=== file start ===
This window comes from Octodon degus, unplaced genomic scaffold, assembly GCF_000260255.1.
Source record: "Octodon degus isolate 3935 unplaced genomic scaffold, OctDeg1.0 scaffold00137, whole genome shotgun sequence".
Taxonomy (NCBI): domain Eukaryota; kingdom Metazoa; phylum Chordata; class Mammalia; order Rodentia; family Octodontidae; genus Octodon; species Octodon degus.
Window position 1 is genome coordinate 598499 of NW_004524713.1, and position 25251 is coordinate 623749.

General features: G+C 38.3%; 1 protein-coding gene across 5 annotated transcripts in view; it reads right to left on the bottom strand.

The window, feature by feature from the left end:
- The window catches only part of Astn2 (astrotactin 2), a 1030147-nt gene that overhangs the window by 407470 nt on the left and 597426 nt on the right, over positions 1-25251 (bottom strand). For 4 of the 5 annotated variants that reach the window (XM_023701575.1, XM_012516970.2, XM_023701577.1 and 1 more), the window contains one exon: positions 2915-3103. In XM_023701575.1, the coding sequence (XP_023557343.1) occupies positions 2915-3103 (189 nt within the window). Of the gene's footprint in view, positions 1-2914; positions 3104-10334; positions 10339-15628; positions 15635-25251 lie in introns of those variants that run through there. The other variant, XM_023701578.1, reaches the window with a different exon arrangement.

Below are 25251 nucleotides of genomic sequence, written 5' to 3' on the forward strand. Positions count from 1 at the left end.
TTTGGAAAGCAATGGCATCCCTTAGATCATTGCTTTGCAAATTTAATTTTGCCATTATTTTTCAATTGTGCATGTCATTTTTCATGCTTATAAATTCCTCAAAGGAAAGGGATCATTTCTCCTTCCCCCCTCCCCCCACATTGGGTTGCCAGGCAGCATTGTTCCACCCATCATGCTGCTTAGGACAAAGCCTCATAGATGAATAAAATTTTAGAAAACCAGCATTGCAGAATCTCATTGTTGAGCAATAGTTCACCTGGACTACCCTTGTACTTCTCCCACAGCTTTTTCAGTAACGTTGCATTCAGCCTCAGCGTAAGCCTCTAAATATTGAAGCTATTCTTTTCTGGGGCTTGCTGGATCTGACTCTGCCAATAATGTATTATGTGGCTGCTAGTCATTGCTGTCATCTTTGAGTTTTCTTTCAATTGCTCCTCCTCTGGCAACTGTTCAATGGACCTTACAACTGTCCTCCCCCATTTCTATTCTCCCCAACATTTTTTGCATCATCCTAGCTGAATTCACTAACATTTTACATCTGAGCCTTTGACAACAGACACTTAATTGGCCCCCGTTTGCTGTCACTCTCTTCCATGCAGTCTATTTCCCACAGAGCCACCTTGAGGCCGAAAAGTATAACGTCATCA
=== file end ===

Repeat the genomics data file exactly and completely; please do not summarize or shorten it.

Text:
This window comes from Octodon degus, unplaced genomic scaffold, assembly GCF_000260255.1.
Source record: "Octodon degus isolate 3935 unplaced genomic scaffold, OctDeg1.0 scaffold00137, whole genome shotgun sequence".
Taxonomy (NCBI): domain Eukaryota; kingdom Metazoa; phylum Chordata; class Mammalia; order Rodentia; family Octodontidae; genus Octodon; species Octodon degus.
Window position 1 is genome coordinate 598499 of NW_004524713.1, and position 25251 is coordinate 623749.

General features: G+C 38.3%; 1 protein-coding gene across 5 annotated transcripts in view; it reads right to left on the bottom strand.

The window, feature by feature from the left end:
- The window catches only part of Astn2 (astrotactin 2), a 1030147-nt gene that overhangs the window by 407470 nt on the left and 597426 nt on the right, over positions 1-25251 (bottom strand). For 4 of the 5 annotated variants that reach the window (XM_023701575.1, XM_012516970.2, XM_023701577.1 and 1 more), the window contains one exon: positions 2915-3103. In XM_023701575.1, the coding sequence (XP_023557343.1) occupies positions 2915-3103 (189 nt within the window). Of the gene's footprint in view, positions 1-2914; positions 3104-10334; positions 10339-15628; positions 15635-25251 lie in introns of those variants that run through there. The other variant, XM_023701578.1, reaches the window with a different exon arrangement.

Below are 25251 nucleotides of genomic sequence, written 5' to 3' on the forward strand. Positions count from 1 at the left end.
TTTGGAAAGCAATGGCATCCCTTAGATCATTGCTTTGCAAATTTAATTTTGCCATTATTTTTCAATTGTGCATGTCATTTTTCATGCTTATAAATTCCTCAAAGGAAAGGGATCATTTCTCCTTCCCCCCTCCCCCCACATTGGGTTGCCAGGCAGCATTGTTCCACCCATCATGCTGCTTAGGACAAAGCCTCATAGATGAATAAAATTTTAGAAAACCAGCATTGCAGAATCTCATTGTTGAGCAATAGTTCACCTGGACTACCCTTGTACTTCTCCCACAGCTTTTTCAGTAACGTTGCATTCAGCCTCAGCGTAAGCCTCTAAATATTGAAGCTATTCTTTTCTGGGGCTTGCTGGATCTGACTCTGCCAATAATGTATTATGTGGCTGCTAGTCATTGCTGTCATCTTTGAGTTTTCTTTCAATTGCTCCTCCTCTGGCAACTGTTCAATGGACCTTACAACTGTCCTCCCCCATTTCTATTCTCCCCAACATTTTTTGCATCATCCTAGCTGAATTCACTAACATTTTACATCTGAGCCTTTGACAACAGACACTTAATTGGCCCCCGTTTGCTGTCACTCTCTTCCATGCAGTCTATTTCCCACAGAGCCACCTTGAGGCCGAAAAGTATAACGTCATCA